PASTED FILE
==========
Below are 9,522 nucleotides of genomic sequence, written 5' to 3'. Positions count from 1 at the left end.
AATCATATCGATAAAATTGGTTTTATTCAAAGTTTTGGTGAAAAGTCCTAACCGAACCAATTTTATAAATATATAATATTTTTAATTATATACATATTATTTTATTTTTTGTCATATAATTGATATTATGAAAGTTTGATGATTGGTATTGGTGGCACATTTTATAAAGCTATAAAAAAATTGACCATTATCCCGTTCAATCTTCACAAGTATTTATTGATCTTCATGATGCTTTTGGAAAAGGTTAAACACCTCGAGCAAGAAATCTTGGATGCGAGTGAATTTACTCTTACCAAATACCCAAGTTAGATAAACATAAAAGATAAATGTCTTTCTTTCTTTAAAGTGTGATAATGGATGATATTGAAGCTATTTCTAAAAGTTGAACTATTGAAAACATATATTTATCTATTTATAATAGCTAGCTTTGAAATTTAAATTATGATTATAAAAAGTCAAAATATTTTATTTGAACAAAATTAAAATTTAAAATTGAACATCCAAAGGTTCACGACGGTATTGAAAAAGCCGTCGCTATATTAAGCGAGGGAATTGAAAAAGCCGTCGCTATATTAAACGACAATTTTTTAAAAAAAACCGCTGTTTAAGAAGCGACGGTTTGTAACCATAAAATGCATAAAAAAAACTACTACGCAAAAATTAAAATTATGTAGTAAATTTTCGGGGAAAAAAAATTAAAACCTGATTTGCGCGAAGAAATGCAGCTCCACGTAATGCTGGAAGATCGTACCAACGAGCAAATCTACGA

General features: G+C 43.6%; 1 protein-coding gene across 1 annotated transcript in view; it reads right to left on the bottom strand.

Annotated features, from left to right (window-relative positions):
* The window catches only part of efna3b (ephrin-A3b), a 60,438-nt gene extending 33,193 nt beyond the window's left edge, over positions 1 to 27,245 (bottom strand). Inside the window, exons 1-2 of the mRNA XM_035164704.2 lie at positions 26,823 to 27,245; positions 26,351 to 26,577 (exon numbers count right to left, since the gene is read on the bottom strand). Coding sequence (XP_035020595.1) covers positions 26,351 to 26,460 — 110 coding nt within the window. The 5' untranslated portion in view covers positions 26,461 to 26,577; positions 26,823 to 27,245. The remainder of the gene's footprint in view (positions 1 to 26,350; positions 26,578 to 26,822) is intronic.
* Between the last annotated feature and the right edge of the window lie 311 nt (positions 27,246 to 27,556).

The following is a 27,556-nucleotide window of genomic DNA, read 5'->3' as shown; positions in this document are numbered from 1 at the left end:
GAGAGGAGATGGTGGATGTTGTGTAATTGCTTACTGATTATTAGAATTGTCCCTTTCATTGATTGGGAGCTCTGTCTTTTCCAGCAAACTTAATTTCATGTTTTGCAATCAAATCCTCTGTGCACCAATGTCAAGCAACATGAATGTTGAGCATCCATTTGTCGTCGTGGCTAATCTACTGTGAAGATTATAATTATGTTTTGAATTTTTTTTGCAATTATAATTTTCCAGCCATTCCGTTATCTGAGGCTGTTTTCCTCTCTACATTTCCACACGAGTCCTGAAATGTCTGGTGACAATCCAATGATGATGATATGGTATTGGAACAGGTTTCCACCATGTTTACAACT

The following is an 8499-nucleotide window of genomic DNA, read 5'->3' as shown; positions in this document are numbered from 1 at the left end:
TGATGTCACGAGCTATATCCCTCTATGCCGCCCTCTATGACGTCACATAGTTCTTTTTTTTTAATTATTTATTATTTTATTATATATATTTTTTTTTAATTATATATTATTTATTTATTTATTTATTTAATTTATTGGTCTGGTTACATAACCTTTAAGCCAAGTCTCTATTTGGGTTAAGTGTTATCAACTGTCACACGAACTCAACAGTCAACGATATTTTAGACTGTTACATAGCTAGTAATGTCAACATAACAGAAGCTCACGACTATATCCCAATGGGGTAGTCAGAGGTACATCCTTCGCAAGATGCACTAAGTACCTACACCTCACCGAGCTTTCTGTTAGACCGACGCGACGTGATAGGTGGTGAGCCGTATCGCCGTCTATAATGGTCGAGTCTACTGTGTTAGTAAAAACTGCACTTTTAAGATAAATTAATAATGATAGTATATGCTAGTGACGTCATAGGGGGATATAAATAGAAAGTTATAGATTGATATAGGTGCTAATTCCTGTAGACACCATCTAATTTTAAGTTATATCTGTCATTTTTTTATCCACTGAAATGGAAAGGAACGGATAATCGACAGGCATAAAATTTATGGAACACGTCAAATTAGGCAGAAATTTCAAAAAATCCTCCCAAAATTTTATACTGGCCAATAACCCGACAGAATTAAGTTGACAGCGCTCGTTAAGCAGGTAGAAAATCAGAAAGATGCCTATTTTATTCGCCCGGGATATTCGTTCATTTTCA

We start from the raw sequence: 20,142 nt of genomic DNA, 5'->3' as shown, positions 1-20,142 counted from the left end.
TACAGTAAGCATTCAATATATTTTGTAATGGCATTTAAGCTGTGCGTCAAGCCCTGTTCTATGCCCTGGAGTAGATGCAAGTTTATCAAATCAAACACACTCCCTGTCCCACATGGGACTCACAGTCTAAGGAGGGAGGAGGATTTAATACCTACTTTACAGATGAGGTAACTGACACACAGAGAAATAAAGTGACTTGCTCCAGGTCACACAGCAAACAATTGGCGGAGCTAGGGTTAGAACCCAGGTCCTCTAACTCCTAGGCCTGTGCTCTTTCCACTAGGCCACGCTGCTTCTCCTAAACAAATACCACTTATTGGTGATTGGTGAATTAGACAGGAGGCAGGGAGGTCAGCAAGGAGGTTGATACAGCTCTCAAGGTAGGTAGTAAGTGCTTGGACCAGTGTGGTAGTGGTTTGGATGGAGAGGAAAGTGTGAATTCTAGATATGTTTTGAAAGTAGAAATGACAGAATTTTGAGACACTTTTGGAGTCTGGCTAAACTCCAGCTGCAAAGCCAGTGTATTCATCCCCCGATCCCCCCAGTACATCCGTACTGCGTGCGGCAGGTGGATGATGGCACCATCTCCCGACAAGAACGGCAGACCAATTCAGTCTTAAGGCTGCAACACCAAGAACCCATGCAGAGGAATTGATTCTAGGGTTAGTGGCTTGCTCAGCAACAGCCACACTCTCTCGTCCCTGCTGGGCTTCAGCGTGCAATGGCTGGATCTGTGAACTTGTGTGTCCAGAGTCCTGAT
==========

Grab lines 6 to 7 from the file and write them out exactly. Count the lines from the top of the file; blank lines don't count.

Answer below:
* Between the last annotated feature and the right edge of the window lie 311 nt (positions 27,246 to 27,556).

The following is a 27,556-nucleotide window of genomic DNA, read 5'->3' as shown; positions in this document are numbered from 1 at the left end: